When you started your construction project, you had a specific vision in mind — but your vision has evolved since then. You need to speak to your contractor about some revisions.
This is actually a common issue. Roughly 35% of all construction projects have a major change at least once, so most contractors — and their clients — expect a change or two along the way to a finished building.
Unfortunately, change orders are also one of the major causes for construction litigation.
Why do change orders lead to lawsuits?
Change orders can happen for a number of different reasons. Sometimes, change orders are the result of poor planning and poorer communication on the contractor’s end. They can arise from:
- Inaccurate or unclear drawings that the client didn’t understand
- Workers or subcontractors that don’t show
- Budgets or schedules that aren’t well-considered
- Inaccurate specifications in the contract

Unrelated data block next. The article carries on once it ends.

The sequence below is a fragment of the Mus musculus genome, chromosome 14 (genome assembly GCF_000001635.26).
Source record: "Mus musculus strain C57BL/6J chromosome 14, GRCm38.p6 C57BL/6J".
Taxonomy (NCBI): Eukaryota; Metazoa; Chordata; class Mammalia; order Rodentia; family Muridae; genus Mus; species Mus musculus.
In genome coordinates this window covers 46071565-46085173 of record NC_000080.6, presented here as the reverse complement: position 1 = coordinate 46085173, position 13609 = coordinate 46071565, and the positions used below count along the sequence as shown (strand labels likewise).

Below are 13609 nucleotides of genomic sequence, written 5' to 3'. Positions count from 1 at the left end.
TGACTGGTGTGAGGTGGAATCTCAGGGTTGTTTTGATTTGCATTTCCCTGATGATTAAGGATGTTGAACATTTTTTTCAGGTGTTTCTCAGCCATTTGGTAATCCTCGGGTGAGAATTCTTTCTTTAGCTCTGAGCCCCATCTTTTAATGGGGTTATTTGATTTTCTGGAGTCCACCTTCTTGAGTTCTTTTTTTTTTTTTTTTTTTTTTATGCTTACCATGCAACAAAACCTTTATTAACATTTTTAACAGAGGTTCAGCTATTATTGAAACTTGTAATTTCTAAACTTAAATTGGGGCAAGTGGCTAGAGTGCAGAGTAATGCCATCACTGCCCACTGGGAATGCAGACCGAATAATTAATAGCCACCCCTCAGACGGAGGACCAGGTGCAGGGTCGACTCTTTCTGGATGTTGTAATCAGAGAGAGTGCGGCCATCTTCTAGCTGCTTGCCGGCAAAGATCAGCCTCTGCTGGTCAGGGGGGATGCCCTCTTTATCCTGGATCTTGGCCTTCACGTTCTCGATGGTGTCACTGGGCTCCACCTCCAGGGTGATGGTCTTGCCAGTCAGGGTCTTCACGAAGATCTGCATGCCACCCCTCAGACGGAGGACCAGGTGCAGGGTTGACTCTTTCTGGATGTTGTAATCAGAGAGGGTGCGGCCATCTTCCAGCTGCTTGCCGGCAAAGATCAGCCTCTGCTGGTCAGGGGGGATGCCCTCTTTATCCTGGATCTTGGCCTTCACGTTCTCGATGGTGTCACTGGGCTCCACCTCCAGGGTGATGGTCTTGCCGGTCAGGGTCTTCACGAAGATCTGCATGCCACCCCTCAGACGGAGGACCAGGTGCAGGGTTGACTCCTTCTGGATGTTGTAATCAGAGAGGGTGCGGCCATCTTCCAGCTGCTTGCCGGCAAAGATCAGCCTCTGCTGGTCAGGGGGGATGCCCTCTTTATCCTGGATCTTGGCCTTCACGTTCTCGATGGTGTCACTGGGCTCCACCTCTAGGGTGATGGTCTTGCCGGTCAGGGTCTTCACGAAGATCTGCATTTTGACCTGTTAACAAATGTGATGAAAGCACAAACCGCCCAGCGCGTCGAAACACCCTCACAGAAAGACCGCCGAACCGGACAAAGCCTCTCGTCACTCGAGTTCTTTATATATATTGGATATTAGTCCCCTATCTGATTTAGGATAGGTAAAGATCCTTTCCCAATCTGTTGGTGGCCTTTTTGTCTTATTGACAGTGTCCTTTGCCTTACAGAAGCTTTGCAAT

All of those things can lead you to be angry and unhappy with the project’s progress, and you may feel that you’ve been cheated if you find yourself on the hook for additional expenses you never anticipated or the construction is delayed.
The reverse can also be true. If you tend to have sudden bursts of inspiration that lead to changes in your plans, your contractor may get frustrated with you. Too many change orders can cause a contractor to suddenly drop your project because it now exceeds the scope of the original work in a way that they find unreasonable or excessive.
Either way, you may find yourself in a serious dispute that involves both your unfinished project and a lot of dollars.
What can you do when you end up in litigation with your contractor?
If your relationship with your contractor blew up over change orders, don’t panic. Get help, instead. Any violation of a construction contract that costs you money or disrupts your life needs to be treated seriously.